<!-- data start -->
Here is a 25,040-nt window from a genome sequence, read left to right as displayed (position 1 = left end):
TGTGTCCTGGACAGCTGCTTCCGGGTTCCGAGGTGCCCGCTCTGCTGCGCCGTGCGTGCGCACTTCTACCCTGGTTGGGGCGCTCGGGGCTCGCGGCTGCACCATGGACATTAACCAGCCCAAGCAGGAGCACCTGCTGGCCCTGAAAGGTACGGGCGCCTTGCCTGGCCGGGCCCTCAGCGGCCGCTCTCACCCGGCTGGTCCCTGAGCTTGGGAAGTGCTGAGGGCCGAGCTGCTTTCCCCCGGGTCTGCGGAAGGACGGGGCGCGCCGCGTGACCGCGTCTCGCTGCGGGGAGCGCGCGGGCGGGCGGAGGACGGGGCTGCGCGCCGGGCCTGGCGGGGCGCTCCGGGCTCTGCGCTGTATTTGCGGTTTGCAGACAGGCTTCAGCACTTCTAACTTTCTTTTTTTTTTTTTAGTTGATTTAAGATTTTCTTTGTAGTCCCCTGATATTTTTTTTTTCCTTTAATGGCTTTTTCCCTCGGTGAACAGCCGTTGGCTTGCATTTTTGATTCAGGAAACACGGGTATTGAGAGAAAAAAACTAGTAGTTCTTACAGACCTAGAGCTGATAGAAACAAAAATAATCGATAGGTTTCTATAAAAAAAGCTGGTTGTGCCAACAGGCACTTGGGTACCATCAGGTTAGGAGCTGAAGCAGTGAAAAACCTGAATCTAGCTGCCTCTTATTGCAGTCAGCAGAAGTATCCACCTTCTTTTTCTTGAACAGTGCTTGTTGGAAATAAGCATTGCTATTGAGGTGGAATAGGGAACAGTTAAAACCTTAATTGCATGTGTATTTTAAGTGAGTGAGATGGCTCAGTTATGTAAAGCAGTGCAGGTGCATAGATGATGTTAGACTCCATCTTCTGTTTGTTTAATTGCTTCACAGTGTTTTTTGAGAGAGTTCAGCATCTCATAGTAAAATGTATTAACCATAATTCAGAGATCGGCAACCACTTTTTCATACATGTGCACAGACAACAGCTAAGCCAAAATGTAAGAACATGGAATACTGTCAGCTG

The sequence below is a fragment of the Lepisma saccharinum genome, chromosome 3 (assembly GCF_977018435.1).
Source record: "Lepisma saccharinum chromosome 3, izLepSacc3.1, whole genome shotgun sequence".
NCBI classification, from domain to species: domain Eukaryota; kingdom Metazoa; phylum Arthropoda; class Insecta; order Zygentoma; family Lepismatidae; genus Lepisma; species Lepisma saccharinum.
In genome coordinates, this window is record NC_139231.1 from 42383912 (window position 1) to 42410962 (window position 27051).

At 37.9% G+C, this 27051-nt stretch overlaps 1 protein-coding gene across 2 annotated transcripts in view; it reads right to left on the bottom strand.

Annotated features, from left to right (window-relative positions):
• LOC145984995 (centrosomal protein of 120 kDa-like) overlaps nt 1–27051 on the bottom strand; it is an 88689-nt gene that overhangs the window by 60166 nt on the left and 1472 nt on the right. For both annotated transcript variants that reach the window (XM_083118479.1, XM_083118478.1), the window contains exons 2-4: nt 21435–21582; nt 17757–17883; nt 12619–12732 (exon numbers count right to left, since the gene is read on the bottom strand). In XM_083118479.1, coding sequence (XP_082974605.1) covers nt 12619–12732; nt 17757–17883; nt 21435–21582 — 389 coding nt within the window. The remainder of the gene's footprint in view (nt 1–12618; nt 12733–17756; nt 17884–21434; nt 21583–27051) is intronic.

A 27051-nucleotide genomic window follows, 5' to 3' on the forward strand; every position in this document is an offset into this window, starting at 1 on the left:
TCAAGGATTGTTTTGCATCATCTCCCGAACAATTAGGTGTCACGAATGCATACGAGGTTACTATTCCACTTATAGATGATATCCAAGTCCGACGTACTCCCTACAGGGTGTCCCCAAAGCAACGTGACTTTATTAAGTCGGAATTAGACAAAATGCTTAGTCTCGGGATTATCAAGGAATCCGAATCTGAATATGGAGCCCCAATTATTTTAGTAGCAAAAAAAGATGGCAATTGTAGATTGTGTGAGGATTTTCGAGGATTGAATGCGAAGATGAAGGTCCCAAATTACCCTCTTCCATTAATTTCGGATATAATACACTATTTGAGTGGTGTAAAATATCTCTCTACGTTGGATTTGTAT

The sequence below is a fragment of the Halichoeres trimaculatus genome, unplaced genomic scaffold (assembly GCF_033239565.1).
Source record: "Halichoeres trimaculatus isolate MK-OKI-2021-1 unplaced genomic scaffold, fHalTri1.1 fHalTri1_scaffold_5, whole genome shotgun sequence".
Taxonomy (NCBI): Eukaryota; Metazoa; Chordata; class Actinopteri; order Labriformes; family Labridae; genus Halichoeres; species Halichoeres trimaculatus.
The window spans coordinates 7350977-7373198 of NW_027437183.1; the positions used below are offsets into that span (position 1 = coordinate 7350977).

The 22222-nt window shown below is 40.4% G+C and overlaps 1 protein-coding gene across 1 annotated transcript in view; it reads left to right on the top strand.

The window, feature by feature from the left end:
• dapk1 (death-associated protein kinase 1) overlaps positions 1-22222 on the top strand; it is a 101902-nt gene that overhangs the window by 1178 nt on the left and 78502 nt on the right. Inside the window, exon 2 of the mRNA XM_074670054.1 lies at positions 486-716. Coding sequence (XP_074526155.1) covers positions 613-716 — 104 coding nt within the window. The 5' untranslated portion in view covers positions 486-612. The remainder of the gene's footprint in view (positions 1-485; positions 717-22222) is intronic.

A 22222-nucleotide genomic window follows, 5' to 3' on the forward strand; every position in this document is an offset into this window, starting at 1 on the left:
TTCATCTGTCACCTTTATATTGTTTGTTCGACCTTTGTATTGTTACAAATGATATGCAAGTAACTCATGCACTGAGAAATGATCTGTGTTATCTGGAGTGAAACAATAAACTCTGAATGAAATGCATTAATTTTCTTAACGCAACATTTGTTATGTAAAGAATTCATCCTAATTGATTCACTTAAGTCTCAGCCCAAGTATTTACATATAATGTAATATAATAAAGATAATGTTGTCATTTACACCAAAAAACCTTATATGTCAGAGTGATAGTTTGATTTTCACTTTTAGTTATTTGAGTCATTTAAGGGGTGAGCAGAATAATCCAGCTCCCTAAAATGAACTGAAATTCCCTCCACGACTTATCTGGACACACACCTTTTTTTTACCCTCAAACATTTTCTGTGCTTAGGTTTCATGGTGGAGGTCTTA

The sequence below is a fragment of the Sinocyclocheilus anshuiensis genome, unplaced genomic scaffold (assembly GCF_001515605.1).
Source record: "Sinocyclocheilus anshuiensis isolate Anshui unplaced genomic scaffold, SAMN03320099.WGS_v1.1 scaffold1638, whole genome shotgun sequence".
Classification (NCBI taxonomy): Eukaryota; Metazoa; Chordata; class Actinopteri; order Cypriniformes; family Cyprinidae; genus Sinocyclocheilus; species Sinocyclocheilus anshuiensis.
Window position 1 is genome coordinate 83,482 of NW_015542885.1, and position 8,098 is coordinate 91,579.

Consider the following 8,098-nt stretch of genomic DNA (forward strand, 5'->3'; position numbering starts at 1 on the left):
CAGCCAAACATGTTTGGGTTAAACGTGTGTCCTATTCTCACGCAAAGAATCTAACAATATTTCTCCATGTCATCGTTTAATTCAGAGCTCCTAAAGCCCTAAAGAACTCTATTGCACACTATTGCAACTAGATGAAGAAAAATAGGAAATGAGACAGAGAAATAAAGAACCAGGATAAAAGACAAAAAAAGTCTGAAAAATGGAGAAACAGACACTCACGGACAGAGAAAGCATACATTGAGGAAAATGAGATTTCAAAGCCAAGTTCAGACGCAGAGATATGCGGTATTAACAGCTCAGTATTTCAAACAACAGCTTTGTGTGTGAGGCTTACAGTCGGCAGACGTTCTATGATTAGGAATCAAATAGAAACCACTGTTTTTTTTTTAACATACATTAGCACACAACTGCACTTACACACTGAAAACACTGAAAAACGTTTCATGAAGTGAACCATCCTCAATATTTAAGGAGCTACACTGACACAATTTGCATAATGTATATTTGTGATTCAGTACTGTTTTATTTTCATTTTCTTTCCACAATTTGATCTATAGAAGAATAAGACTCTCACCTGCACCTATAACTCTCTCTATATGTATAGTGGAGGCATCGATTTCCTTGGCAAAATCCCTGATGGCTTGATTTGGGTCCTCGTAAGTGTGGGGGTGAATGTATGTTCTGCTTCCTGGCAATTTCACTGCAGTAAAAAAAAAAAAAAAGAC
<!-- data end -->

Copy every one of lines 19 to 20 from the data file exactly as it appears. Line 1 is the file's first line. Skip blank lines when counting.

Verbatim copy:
A 22222-nucleotide genomic window follows, 5' to 3' on the forward strand; every position in this document is an offset into this window, starting at 1 on the left:
TTCATCTGTCACCTTTATATTGTTTGTTCGACCTTTGTATTGTTACAAATGATATGCAAGTAACTCATGCACTGAGAAATGATCTGTGTTATCTGGAGTGAAACAATAAACTCTGAATGAAATGCATTAATTTTCTTAACGCAACATTTGTTATGTAAAGAATTCATCCTAATTGATTCACTTAAGTCTCAGCCCAAGTATTTACATATAATGTAATATAATAAAGATAATGTTGTCATTTACACCAAAAAACCTTATATGTCAGAGTGATAGTTTGATTTTCACTTTTAGTTATTTGAGTCATTTAAGGGGTGAGCAGAATAATCCAGCTCCCTAAAATGAACTGAAATTCCCTCCACGACTTATCTGGACACACACCTTTTTTTTACCCTCAAACATTTTCTGTGCTTAGGTTTCATGGTGGAGGTCTTA